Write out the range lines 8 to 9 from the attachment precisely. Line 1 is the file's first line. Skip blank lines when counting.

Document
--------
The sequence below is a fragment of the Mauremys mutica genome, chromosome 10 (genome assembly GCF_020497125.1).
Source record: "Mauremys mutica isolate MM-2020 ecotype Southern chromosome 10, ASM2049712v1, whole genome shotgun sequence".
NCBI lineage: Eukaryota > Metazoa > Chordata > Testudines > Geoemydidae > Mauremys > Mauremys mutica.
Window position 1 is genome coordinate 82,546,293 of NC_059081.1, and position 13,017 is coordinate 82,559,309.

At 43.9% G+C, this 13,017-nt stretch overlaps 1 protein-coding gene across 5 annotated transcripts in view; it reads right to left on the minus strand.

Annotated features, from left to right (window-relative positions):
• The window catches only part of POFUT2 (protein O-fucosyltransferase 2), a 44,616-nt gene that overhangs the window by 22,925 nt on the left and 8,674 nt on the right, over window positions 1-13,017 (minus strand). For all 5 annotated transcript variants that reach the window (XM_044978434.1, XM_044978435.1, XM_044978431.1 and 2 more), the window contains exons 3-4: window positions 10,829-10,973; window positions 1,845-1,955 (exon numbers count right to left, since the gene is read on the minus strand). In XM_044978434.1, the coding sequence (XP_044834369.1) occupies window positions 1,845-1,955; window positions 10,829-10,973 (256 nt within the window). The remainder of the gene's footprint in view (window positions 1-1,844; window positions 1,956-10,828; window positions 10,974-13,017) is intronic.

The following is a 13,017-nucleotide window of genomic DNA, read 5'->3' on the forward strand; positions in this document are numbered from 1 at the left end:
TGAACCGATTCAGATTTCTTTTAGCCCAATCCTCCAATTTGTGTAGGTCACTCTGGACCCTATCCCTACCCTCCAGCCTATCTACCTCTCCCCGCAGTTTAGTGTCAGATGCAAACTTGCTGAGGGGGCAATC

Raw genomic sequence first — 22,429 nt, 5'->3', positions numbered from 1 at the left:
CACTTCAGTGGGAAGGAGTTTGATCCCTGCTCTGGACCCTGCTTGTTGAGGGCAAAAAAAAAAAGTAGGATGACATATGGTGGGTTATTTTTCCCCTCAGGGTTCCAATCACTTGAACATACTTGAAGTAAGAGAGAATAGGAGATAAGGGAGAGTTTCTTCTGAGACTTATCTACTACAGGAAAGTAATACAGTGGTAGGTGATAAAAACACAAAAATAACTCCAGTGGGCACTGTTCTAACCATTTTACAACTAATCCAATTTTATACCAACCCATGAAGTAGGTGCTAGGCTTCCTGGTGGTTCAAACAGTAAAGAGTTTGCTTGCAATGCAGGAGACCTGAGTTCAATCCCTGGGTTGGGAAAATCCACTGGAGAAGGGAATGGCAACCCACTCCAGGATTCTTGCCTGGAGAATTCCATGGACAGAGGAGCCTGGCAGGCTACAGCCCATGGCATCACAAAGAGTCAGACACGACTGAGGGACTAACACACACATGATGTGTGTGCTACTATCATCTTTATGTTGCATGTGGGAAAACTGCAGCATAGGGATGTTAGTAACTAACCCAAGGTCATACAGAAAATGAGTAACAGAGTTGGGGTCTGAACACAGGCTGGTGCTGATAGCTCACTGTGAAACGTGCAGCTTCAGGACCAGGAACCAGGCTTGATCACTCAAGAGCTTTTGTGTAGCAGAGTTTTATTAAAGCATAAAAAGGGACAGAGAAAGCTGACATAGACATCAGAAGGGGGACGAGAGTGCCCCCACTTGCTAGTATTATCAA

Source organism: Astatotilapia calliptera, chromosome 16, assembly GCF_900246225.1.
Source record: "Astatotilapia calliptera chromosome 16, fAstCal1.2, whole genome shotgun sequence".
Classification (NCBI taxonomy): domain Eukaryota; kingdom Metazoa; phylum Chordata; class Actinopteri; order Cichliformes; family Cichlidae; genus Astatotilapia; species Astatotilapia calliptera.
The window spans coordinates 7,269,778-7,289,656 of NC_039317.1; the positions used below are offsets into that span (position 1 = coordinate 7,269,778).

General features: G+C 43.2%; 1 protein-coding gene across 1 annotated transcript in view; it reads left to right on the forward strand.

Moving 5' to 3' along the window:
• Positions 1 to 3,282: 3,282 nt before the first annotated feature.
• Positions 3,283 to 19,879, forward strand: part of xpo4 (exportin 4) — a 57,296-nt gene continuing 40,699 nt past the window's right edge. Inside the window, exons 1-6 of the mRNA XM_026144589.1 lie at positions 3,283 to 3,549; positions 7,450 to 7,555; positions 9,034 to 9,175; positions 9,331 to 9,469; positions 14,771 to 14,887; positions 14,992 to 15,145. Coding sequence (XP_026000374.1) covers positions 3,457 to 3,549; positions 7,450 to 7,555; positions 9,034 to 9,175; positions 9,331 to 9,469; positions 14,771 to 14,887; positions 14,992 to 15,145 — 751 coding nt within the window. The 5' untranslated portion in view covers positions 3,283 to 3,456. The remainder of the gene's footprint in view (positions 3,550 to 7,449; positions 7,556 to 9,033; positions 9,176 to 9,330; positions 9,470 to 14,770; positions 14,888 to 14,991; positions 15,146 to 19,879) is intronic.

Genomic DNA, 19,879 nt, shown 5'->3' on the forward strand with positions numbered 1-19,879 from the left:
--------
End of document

The following is a 13,017-nucleotide window of genomic DNA, read 5'->3' on the forward strand; positions in this document are numbered from 1 at the left end:
TGAACCGATTCAGATTTCTTTTAGCCCAATCCTCCAATTTGTGTAGGTCACTCTGGACCCTATCCCTACCCTCCAGCCTATCTACCTCTCCCCGCAGTTTAGTGTCAGATGCAAACTTGCTGAGGGGGCAATC